Thursday, January 22, 2009

Run level - linux

Run Level Numbers

Run Level

A run level is a state of init and the whole system that defines what system services are operating. Run levels are identified by numbers.

Run level numbers (init 0 to init 6)

0 Halt the system.

1 Single-user mode (for Troubleshooting).

2 Local Multiuser with Networking but without network service (like NFS)

3 Full Multiuser with Networking

4 Not Used

5 Full Multiuser with Networking and X Windows(GUI) – Graphical mode

6 Reboot.

Edit Run Level on boot time and services (Redhat)

In redhat /etc/inittab configuration we can modify the default run level on bootime.

id:3:initdefault: l3:3:wait:/etc/rc.d/rc 3

From the first line, we know that init is going to end up at a runlevel of 3 after the system boots.

For services (like network, apache etc) “chkconfig” is used to change the service level.

#chkconfig [--level ]  

For example, if we decide to disable crond for runlevel 2, the #chkconfig --level 2 crond off command (executed by root) would turn off crond for the runlevel of 2

Running a user scripts to runlevel

For example Oracle 10G scripts can be started with the “start” argument and terminated with the “stop” argument. This meets the minimum requirements of an initscript that can be used in conjunction with the launch script /etc/rc.d/rc.

Place the script in /etc/rc.d/init.d and run (as root)

chmod +x /etc/rc.d/init.d/oracle

to make the script executable. If you are concerned about normal users seeing the script, you could try more restrictive file permissions, as long as the script is executable by root as a standalone script.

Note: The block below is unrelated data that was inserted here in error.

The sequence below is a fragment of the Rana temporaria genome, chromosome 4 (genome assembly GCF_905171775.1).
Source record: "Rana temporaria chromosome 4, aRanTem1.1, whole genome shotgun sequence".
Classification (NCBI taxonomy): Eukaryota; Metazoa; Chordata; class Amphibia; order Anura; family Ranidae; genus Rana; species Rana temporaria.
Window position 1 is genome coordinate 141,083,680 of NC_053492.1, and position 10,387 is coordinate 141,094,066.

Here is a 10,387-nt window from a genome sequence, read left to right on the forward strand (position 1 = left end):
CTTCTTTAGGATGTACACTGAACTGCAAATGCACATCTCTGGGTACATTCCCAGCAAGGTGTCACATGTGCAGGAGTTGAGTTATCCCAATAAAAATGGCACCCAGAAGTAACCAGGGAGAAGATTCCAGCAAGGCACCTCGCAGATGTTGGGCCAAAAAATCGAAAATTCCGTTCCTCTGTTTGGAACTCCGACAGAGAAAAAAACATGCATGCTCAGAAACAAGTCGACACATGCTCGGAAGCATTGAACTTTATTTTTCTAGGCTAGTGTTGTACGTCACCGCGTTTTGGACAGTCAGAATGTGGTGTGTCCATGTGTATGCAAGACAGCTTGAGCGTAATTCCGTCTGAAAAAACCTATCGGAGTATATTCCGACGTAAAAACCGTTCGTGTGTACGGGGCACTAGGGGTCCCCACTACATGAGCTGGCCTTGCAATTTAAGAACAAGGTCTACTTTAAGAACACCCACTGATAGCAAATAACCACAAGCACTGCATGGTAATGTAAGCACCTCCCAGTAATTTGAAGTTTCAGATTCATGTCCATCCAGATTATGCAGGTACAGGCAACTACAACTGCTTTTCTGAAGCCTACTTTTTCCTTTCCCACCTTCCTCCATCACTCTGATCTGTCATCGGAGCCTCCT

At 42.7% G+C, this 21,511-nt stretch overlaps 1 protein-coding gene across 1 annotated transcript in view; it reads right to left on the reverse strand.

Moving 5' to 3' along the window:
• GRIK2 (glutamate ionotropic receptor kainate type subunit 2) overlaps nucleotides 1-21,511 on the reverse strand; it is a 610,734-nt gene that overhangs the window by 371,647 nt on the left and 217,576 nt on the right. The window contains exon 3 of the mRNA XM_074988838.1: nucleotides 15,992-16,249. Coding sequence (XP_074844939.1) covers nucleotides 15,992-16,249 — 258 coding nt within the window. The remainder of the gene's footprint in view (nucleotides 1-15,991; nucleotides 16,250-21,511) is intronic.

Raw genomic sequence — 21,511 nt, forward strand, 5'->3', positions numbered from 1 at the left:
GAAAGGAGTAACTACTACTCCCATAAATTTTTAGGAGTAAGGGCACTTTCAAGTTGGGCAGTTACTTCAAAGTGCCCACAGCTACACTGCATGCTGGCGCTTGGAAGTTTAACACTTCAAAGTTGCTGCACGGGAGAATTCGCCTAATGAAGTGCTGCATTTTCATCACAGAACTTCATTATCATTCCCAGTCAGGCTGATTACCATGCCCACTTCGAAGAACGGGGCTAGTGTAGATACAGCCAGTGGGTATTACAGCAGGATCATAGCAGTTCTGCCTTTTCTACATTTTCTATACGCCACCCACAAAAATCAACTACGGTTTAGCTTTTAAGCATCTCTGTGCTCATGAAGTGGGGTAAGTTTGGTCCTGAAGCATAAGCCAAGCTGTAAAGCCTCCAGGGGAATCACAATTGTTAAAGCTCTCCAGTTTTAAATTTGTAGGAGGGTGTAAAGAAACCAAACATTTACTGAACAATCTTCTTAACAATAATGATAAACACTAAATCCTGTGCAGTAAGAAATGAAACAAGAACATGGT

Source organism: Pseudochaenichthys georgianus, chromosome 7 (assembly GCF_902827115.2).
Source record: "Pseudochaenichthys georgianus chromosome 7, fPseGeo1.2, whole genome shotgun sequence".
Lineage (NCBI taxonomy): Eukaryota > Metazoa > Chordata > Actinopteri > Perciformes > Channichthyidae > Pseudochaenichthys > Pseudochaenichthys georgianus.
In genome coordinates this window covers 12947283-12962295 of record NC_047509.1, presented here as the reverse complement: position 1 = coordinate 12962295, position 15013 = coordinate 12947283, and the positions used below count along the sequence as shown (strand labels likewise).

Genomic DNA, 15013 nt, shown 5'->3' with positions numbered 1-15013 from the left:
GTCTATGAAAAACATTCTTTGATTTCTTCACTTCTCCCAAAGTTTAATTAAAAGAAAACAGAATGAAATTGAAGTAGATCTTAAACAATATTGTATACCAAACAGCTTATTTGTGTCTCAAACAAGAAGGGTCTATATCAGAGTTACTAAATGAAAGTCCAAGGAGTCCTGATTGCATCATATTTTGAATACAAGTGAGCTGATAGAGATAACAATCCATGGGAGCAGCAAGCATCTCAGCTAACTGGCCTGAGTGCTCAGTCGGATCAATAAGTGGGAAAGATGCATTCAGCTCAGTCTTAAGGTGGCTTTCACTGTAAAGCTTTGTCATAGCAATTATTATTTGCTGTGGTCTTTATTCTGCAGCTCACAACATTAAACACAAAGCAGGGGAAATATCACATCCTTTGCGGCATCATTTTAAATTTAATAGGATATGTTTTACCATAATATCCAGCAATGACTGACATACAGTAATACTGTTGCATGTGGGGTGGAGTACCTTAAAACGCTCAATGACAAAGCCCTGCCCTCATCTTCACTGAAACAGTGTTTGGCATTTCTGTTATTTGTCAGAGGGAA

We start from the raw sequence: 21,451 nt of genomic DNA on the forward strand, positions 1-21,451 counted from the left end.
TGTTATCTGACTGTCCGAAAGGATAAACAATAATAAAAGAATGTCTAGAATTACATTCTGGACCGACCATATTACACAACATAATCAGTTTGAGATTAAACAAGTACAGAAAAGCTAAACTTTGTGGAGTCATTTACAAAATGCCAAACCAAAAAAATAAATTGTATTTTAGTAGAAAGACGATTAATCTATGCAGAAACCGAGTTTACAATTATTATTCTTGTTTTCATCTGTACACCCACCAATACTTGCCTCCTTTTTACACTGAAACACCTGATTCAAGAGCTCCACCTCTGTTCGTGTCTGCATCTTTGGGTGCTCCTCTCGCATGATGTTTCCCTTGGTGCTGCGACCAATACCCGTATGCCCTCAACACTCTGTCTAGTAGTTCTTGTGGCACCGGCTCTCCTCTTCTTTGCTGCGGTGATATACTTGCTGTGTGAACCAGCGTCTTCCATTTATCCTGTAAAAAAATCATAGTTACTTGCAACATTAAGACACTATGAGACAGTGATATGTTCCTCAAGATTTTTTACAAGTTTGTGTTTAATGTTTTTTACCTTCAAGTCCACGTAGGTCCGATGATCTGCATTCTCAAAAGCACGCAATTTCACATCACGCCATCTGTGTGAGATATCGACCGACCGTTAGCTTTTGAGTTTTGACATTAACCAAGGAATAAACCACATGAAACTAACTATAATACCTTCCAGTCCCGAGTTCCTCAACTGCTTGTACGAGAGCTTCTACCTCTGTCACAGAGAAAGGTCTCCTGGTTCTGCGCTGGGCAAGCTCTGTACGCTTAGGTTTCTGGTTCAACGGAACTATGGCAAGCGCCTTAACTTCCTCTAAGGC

Notice the two comments lines in the script:

#chkconfig: 2345 80 05 #description: Oracle 10G Server

These lines are needed by chkconfig to determine how to establish the initial runlevels to add the service as well as set the priority for the start-and-stop script execution order. These lines denote the script will start Oracle 10G server for the runlevels 2, 3, 4 and 5. In addition, the start priority will be set to 80 while the stop priority will be 05.

Now that the script is in place with the appropriate execute permissions and the required chkconfig comments are in place, we can add the initscript to the chkconfig configuration by typing, as root, chkconfig --add oracle.

Using chkconfig's query feature, we can verify our addition:

[root]# chkconfig --list | grep oracle oracle        0:off     1:off   2:on   3:on   4:on   5:on  6:off 

Changing Service run level – Ubuntu:

#sudo apt-get install sysv-rc-conf #sudo sysv-rc-conf Using sysv-rc-conf we can easily manage the services in runlevel.

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